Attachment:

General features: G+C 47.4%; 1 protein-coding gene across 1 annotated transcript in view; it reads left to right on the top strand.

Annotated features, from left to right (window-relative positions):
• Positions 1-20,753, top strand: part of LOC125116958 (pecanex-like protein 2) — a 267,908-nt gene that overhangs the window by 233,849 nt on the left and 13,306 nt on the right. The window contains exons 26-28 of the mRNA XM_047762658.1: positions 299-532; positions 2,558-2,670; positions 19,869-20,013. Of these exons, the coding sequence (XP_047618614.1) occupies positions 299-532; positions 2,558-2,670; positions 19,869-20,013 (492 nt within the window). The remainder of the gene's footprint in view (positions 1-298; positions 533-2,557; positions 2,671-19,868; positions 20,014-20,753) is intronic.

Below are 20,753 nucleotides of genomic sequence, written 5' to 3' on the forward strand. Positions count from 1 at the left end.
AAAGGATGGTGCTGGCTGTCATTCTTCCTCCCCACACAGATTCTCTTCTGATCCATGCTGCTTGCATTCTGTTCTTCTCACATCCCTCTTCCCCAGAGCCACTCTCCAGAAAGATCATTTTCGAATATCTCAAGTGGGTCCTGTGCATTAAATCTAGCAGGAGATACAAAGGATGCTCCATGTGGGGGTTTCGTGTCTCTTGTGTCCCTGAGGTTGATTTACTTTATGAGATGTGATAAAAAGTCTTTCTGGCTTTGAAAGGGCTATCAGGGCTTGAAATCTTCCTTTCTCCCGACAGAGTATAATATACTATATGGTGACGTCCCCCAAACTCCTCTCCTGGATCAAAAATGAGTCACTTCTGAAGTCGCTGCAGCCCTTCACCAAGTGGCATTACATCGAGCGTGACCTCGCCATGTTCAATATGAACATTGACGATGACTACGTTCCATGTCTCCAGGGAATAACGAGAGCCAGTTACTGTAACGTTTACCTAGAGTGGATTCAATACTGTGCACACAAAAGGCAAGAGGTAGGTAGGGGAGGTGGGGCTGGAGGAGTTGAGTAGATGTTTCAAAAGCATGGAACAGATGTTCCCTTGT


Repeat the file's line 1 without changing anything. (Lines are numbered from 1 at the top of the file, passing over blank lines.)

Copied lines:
General features: G+C 47.4%; 1 protein-coding gene across 1 annotated transcript in view; it reads left to right on the top strand.